Don McDaniel

Don McDaniel is an accomplished leader, advisor, and entrepreneur. He is also a highly-respected health economist, and sought-after speaker, writer and strategic facilitator. Over his professional career, Mr. McDaniel has played leadership roles in a number of health care, insurance and technology organizations, and is recognized as a thought-leader and strong executive manager. Mr. McDaniel has expertise in the areas of health economics and markets, innovation, entrepreneurship, business and strategic planning, and the strategic deployment of health information technology. As Vice Chairman of Continuum Health, Don oversees Continuum’s strategic plan and vision, ensuring that company activities are appropriately aligned and focused to meet the company’s goals for growth and success. Don is also the founder and Chairman of Sage Growth Partners, LLC (SGP), a leading healthcare strategy, applied technology, marketing and venture management firm. In his former role as President and Chief Executive Officer of SGP, Don advised a number of prominent clients in healthcare and related industries, and generally led the company’s efforts to deliver high-impact, deep-value solutions to its clients. Mr. McDaniel previously served as Vice President and General Manager of Lighthouse Risk Solutions, a subsidiary of IWIF, a top domestic U.S. property and casualty insurer; President, Integrated Solutions Group; Ascendia Healthcare Management, a healthcare business process outsourcing, information technology, and turnaround firm; and Vice President, Business Strategy for the Bon Secours Health System. He is also actively involved in a number of Board roles.
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Recent Posts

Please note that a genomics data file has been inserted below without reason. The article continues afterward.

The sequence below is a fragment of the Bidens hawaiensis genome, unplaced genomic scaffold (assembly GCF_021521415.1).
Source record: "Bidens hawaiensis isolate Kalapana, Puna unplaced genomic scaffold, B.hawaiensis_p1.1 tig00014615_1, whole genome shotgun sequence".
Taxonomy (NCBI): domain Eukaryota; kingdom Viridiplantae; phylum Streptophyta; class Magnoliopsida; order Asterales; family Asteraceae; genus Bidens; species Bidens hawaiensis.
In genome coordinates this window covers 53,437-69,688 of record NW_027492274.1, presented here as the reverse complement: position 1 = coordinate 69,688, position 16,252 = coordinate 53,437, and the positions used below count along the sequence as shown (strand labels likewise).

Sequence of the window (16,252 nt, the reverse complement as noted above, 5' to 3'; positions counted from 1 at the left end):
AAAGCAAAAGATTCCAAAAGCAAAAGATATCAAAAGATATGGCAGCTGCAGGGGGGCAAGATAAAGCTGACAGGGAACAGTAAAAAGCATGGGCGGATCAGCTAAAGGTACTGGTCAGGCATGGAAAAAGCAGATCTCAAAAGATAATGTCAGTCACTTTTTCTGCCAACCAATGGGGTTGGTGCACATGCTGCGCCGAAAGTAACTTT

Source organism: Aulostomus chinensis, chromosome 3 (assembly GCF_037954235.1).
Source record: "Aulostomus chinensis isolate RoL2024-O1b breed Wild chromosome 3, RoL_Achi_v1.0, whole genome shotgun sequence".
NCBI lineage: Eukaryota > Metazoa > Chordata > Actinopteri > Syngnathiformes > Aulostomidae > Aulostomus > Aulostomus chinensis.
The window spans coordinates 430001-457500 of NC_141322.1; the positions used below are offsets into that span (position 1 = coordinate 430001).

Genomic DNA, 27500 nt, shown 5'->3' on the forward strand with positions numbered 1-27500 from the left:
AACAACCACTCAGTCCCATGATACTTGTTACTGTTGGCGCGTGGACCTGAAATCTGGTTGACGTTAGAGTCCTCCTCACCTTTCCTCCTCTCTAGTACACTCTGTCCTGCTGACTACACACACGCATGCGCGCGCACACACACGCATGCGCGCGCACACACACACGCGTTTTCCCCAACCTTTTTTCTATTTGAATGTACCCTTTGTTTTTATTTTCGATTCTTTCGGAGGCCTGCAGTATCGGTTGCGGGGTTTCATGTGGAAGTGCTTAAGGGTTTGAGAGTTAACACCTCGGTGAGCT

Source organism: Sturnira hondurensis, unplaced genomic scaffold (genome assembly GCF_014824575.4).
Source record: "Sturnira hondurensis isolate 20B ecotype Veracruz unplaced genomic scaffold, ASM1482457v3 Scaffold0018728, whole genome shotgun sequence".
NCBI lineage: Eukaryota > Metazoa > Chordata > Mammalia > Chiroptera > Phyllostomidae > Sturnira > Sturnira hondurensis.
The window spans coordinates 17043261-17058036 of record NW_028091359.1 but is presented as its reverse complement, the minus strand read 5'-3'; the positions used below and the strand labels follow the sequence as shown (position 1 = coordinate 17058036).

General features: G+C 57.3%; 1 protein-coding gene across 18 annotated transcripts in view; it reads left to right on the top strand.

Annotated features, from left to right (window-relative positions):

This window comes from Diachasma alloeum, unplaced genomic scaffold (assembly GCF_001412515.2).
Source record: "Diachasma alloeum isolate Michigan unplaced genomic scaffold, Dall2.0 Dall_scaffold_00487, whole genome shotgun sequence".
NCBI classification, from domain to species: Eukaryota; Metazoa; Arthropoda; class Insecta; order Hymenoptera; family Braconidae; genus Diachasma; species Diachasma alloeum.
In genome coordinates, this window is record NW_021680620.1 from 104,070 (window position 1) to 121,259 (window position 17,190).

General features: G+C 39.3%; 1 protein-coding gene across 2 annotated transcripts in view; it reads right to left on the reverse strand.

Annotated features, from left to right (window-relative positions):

Health Care's Future IT Value Proposition

Posted by Don McDaniel on Sep 7, 2017 11:00:00 AM

McKinsey & Company recently published the results and analysis of a global survey on IT’s future value proposition. While many expect IT, and CIOs for that matter, to play a growing role in improving business results, IT still suffers from performance issues and unfulfilled promise. The survey suggests that CIOs must raise their skills and influence within their respective organizations. Of the 709 respondents, many felt IT will contribute most through innovation and integration – that is, better integrating solutions that support business results. As I read this and applied it to the healthcare industry, I couldn’t help but think about how these issues related to the current malaise – an ambivalent sense that we’re not sure whether technology is advancing progress, or further complicating it. There are more than a couple of general conclusions from the survey that apply explicitly to healthcare.

First, integration seems to be even more important in industries with legacy technologies, and the healthcare business is full of proprietary, siloed, premise-based technologies. One explicit use case in today’s migration to value-based medicine is the challenge of providing relevant, timely information to caregivers operating in delivery environments with multiple electronic health records. There is no easy way to build sustainable integration today, but this must be solved in the future.